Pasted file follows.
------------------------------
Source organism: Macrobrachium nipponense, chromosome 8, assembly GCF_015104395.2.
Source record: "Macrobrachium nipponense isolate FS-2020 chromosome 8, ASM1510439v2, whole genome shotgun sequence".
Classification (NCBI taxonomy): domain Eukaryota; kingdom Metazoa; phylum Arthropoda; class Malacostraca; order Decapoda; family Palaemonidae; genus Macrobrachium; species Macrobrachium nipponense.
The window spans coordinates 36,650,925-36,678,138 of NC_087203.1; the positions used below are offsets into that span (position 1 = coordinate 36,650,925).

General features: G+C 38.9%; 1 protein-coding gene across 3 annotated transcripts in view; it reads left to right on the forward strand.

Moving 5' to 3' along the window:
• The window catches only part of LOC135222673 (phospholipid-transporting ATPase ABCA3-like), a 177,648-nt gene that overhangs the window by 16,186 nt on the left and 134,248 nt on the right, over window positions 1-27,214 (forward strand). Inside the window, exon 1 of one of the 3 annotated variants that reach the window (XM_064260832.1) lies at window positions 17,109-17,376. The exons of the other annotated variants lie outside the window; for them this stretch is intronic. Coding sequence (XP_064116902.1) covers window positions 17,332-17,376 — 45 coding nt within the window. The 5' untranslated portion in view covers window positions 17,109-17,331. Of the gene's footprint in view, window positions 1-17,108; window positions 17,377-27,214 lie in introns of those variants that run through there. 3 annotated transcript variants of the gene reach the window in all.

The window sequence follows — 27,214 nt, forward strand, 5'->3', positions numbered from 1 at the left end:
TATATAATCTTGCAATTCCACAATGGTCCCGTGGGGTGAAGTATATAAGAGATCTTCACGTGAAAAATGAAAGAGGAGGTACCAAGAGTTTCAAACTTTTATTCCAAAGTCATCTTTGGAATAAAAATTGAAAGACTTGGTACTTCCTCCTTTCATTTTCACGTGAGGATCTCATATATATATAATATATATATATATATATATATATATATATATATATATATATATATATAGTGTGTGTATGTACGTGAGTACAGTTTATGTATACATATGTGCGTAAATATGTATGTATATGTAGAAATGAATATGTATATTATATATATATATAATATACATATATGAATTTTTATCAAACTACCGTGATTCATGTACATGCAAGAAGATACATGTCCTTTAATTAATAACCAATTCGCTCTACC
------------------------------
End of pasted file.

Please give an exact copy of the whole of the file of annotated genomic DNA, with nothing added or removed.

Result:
Source organism: Macrobrachium nipponense, chromosome 8, assembly GCF_015104395.2.
Source record: "Macrobrachium nipponense isolate FS-2020 chromosome 8, ASM1510439v2, whole genome shotgun sequence".
Classification (NCBI taxonomy): domain Eukaryota; kingdom Metazoa; phylum Arthropoda; class Malacostraca; order Decapoda; family Palaemonidae; genus Macrobrachium; species Macrobrachium nipponense.
The window spans coordinates 36,650,925-36,678,138 of NC_087203.1; the positions used below are offsets into that span (position 1 = coordinate 36,650,925).

General features: G+C 38.9%; 1 protein-coding gene across 3 annotated transcripts in view; it reads left to right on the forward strand.

Moving 5' to 3' along the window:
• The window catches only part of LOC135222673 (phospholipid-transporting ATPase ABCA3-like), a 177,648-nt gene that overhangs the window by 16,186 nt on the left and 134,248 nt on the right, over window positions 1-27,214 (forward strand). Inside the window, exon 1 of one of the 3 annotated variants that reach the window (XM_064260832.1) lies at window positions 17,109-17,376. The exons of the other annotated variants lie outside the window; for them this stretch is intronic. Coding sequence (XP_064116902.1) covers window positions 17,332-17,376 — 45 coding nt within the window. The 5' untranslated portion in view covers window positions 17,109-17,331. Of the gene's footprint in view, window positions 1-17,108; window positions 17,377-27,214 lie in introns of those variants that run through there. 3 annotated transcript variants of the gene reach the window in all.

The window sequence follows — 27,214 nt, forward strand, 5'->3', positions numbered from 1 at the left end:
TATATAATCTTGCAATTCCACAATGGTCCCGTGGGGTGAAGTATATAAGAGATCTTCACGTGAAAAATGAAAGAGGAGGTACCAAGAGTTTCAAACTTTTATTCCAAAGTCATCTTTGGAATAAAAATTGAAAGACTTGGTACTTCCTCCTTTCATTTTCACGTGAGGATCTCATATATATATAATATATATATATATATATATATATATATATATATATATATATATATATAGTGTGTGTATGTACGTGAGTACAGTTTATGTATACATATGTGCGTAAATATGTATGTATATGTAGAAATGAATATGTATATTATATATATATATAATATACATATATGAATTTTTATCAAACTACCGTGATTCATGTACATGCAAGAAGATACATGTCCTTTAATTAATAACCAATTCGCTCTACC